Our community living skills mental health team has helped one determined man tackle a severe hoarding disorder, following increased episodes of depression and anxiety.

Steve Green, 71 from Accrington contacted one of our mental health teams after his three-year hoarding problem started to affect his daily life and relationships.

Hoarding is a disorder where someone acquires an excessive number of items with little to no monetary value, a condition that affects at least 1.3 million people in the UK.

Steve, a former care worker and amateur photographer was reduced to sleeping on a small section of his couch after his bedroom and bathroom became so cluttered, he was unable to access them. Taking a shower, washing clothes or making a cup of tea became unmanageable due to the amount of belongings stacked in each room.

Feeling trapped in his own home during periods of shielding and isolation due to the pandemic, Steve’s mental health began to deteriorate. Following assessment, The Mount in Accrington referred Steve to Ruth Hartman, occupational therapist and Steph Liggins, support time recovery worker at East Lancashire Community Living Skills Mental Health Team.

Steve said:

“I wasn’t living like you should do, I struggled to walk around any room because of the stuff piled high, and I knew I needed help. I was quite anxious to make the call, not knowing if I would be judged or embarrassed at the situation I was living in.”

Ruth and Steph began visiting Steve four times a week to help him gradually declutter his home and address his underlying mental health concerns.

Ruth said:

“When we first met Steve, it was really awful to see the conditions he was living in and just how much this was affecting his daily life. He was embarrassed to let anyone in his home and had completely isolated himself. His life has completely changed in such a short time and it’s hard to believe that his house was ever in that condition. Our service wasn’t just about the physical clear out, it was making sure we understood what made Steve tick, what his goals were and how we could support him to being himself again.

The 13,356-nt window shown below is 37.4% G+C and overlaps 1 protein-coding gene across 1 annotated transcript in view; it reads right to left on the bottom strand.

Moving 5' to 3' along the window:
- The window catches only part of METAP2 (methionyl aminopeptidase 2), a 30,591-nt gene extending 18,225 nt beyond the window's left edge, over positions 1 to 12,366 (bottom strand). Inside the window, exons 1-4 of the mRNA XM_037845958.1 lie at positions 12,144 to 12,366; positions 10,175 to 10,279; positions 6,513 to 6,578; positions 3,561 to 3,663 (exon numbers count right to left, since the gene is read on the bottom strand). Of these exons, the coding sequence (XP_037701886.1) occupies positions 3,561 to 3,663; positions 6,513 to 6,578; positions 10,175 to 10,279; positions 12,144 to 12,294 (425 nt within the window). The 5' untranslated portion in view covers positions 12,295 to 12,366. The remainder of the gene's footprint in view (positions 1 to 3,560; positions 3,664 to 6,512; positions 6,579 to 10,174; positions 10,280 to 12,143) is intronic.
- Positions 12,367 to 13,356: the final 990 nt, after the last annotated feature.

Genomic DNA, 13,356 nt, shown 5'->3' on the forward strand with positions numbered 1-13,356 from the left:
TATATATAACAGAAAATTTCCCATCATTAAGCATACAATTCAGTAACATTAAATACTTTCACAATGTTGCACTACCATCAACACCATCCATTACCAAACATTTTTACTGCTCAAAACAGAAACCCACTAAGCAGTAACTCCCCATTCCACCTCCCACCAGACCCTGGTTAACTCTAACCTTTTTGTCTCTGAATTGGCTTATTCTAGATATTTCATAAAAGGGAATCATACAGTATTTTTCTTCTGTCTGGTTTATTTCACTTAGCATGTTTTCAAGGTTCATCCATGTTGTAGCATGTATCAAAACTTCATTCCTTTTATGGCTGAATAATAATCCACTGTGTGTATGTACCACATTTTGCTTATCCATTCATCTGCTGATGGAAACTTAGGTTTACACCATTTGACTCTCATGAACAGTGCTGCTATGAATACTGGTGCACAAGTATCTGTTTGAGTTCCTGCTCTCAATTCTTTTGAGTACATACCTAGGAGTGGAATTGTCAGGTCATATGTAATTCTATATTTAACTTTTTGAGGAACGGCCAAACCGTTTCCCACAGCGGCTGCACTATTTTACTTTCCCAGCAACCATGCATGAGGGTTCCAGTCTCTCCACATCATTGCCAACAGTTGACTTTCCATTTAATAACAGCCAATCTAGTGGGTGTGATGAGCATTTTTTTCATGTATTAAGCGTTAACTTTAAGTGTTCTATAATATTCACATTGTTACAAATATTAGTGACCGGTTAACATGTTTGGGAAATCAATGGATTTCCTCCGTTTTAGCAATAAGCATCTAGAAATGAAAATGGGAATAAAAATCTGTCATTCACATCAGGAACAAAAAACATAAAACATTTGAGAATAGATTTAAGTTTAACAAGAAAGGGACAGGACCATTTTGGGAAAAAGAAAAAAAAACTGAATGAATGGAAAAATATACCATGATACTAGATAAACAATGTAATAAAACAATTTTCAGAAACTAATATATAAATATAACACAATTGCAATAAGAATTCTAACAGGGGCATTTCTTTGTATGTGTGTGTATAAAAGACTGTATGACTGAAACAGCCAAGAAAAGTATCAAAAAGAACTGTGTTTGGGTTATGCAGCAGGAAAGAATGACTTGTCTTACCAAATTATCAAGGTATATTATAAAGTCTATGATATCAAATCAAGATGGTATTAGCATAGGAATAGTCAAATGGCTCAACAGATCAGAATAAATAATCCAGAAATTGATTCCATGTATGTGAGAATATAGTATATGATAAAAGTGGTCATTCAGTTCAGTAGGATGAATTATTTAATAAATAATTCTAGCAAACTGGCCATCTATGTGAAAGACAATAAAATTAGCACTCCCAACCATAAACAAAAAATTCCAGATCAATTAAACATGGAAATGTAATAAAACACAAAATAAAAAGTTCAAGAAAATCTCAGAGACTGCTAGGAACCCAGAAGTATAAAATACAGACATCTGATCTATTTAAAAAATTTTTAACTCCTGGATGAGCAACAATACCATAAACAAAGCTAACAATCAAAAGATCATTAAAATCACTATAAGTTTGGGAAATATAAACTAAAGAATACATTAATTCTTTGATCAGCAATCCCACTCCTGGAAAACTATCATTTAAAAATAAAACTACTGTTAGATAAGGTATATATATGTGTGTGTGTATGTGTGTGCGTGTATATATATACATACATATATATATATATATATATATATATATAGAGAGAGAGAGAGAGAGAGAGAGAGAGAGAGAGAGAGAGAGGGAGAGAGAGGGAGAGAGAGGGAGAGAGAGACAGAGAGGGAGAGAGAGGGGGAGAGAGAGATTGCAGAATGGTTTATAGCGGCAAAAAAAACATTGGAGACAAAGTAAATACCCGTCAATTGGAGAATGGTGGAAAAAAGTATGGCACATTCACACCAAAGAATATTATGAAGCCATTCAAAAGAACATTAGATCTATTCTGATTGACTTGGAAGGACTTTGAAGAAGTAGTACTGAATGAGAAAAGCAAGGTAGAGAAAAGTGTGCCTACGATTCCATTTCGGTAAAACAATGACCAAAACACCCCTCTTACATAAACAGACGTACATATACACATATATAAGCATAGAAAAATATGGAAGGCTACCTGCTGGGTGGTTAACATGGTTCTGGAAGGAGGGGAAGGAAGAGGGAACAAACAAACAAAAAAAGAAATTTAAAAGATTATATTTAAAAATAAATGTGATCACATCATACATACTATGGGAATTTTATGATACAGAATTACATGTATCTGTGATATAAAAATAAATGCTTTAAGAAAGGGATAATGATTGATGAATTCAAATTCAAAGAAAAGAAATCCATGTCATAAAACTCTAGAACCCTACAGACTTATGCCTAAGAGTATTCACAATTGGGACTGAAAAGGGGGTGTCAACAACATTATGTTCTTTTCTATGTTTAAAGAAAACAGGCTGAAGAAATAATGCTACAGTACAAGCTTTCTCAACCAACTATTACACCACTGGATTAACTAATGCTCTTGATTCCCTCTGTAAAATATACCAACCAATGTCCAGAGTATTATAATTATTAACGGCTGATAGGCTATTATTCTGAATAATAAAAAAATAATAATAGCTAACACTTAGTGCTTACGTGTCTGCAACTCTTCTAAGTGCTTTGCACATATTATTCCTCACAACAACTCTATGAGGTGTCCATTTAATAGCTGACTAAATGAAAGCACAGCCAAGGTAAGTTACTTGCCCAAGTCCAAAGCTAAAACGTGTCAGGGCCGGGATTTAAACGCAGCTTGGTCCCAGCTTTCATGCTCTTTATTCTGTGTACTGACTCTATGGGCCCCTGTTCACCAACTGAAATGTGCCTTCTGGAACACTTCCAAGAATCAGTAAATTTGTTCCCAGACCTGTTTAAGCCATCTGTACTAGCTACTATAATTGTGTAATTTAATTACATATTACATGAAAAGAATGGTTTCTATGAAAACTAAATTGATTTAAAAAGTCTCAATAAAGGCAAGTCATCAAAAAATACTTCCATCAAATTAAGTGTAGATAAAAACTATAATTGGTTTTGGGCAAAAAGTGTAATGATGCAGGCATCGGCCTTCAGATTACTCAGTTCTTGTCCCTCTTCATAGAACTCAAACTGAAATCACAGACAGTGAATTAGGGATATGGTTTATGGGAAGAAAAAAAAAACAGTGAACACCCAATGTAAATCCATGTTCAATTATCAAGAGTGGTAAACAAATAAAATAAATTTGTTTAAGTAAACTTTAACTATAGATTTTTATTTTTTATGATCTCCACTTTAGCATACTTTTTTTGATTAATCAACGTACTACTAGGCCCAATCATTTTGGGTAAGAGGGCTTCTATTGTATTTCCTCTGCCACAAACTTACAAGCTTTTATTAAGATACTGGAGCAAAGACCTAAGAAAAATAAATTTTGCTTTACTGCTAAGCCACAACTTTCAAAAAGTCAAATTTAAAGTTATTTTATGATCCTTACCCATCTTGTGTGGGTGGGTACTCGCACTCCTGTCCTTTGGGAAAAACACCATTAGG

It’s thanks to his own determination that he has managed to make this transformation in record time. While his house looks amazing, the biggest difference has been in Steve as a person. It’s so heart-warming to see him so happy and thriving – he truly is living his best life and we’ll actually be sad to leave him as he’s been a pleasure to support and get to know.”

After six months of regular support from the team, Steve is recovering from his disorder and following the lifting of further Covid-19 restrictions, is back out in the community joining groups and meeting new people, helping to reduce the risk of falling back into hoarding habits.

Steve added:

“I feel like my life has turned around, it’s made such a fantastic difference. Ruth and Steph have been so good, they worked at my pace and helped me get back into my own bed after nearly three years living in the lounge.

I also get to see my grandchildren again after so long apart, now I have a safe space for them to come to. I can’t describe the feeling it gives you to get help, it feels marvellous really.”

Visit the NHS website to understand more on hoarding disorder including causes and patterns of behaviour

If you need help with hoarding, or know somebody who does, you can find help and advice on the Mind website.

Watch Steve’s story below.